Anthropologists and other scholars study a variety of clues, including cut marks on bones and ethnohistoric accounts, to place cannibalism in cultural context. This allows comparisons to be made between different case studies from around the world.

As the Bones Don’t Lie blogger, Katy Meyers, points out, “Cannibalism occurs for a number of reasons in a number of ways: people consume other humans when they are foreigners or from that culture, it can be for veneration or violation, or it can be as a source of sustenance.”

In Jones’ study, she goes on to explain, stable isotope analysis showed that “human flesh” was not a significant part of the diet of the individuals examined. Nor did the remains bear the marks of violence. “This means it was ritualistic, perhaps associated with ancestor worship.”

Crash Blossoms

“No, dear. I can’t make sense of this one either.”
Creative Commons License Photo Credit: Geoff Livingston










I actually paused before posting on cannibalism, wondering if I was guilty of seeking an attention-grabbing headline. Some other headlines just leave you scratching your head, because they read in a way that was not intended by the headline writer. Although this phenomenon has probably been around as long as newspapers themselves, it finally got a name a few years ago: crash blossoms.  Editors Mike O’Connell and Dan Bloom coined the term after discussing an ambiguous newspaper headline: “Violinist Linked to JAL Crash Blossoms.”

Linguist Bill Zimmer wrote in The New York Times:

After encountering enough crash blossoms, you start to realize that English is especially prone to such ambiguities. Since English is weakly inflected (meaning that words are seldom explicitly modified to indicate their grammatical roles), many words can easily function as either noun or verb. And it just so happens that plural nouns and third-person-singular present-tense verbs are marked with the exact same suffix, “-s.” In everyday spoken and written language, we can usually handle this sort of grammatical uncertainty because we have enough additional clues to make the right choices of interpretation. But headlines sweep away those little words — particularly articles, auxiliary verbs and forms of “to be” — robbing the reader of crucial context.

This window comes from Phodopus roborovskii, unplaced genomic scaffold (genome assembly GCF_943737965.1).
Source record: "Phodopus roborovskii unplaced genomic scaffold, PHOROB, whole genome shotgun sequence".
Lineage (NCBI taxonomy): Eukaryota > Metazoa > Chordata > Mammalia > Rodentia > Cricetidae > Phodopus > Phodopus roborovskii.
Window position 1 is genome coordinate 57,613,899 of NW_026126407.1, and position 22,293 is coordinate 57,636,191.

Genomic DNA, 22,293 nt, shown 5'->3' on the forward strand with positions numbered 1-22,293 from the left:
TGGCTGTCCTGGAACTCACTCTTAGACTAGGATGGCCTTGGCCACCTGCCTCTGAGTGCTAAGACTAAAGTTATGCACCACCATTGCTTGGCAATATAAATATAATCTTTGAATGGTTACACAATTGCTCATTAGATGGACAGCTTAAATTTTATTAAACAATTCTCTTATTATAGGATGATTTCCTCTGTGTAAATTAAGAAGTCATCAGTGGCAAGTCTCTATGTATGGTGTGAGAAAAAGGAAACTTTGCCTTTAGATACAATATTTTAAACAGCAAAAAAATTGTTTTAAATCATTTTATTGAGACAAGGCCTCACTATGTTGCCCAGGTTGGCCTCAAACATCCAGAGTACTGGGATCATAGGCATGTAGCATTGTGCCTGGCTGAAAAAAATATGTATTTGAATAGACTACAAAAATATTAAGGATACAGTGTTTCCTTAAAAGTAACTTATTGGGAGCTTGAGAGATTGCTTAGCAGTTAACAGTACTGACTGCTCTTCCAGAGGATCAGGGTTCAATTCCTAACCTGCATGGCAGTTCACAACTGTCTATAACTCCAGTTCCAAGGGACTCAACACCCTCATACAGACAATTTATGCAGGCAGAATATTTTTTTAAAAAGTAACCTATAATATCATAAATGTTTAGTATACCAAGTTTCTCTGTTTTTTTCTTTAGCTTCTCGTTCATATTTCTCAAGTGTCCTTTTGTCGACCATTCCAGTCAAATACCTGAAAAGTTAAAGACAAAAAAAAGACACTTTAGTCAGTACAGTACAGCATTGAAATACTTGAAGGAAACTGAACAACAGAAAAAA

via On Language – Crash Blossoms – NYTimes.com.

Language Log, a great place to learn what linguists are talking about, discusses the occasional crash blossom. The Crash Blossoms blog is devoted entirely to these confusing headlines.


I’m not sure if this qualifies as a crash blossom, but the following Science Daily headline caught my attention: “Summer Babies Less Likely to be CEOs.” Once I wiped away the image of infant-executives screaming and flinging strained peas across the boardroom, I read the article.

“What do you mean 1st quarter earnings are down?” Crying Baby by bbaunach, used with Creative Commons licensing.

According to the Science Daily piece, researchers at the University of British Columbia business school examined the birthdates of 375 CEOS from S&P 500 companies from 1992 to 2009. They somehow determined which executives had been the youngest and oldest in their classes. They found that the “oldest,” who were born in March and April, made up 12.53 percent and 10.67 percent of the sampled leaders. In contrast, the “youngest,” born in June and July, made up only 6.13 percent and 5.87 percent of the CEOs.

The results will be published in Economics Letters in December. It’s unclear to me how the researchers accounted for who was held back and who was advanced at school, and why those particular birth months were chosen to represent the youngest and oldest, so I would like to read more.

Maurice Levi, coauthor of the study, explained that older children typically perform better than younger classmates in their grade at school, which may lead to them obtaining leadership roles and other advantages.“We could be excluding some of the business world’s best talent simply by enrolling them in school too early,” Levi said.

Interesting news. But I don’t think it’s anything to fling your peas over.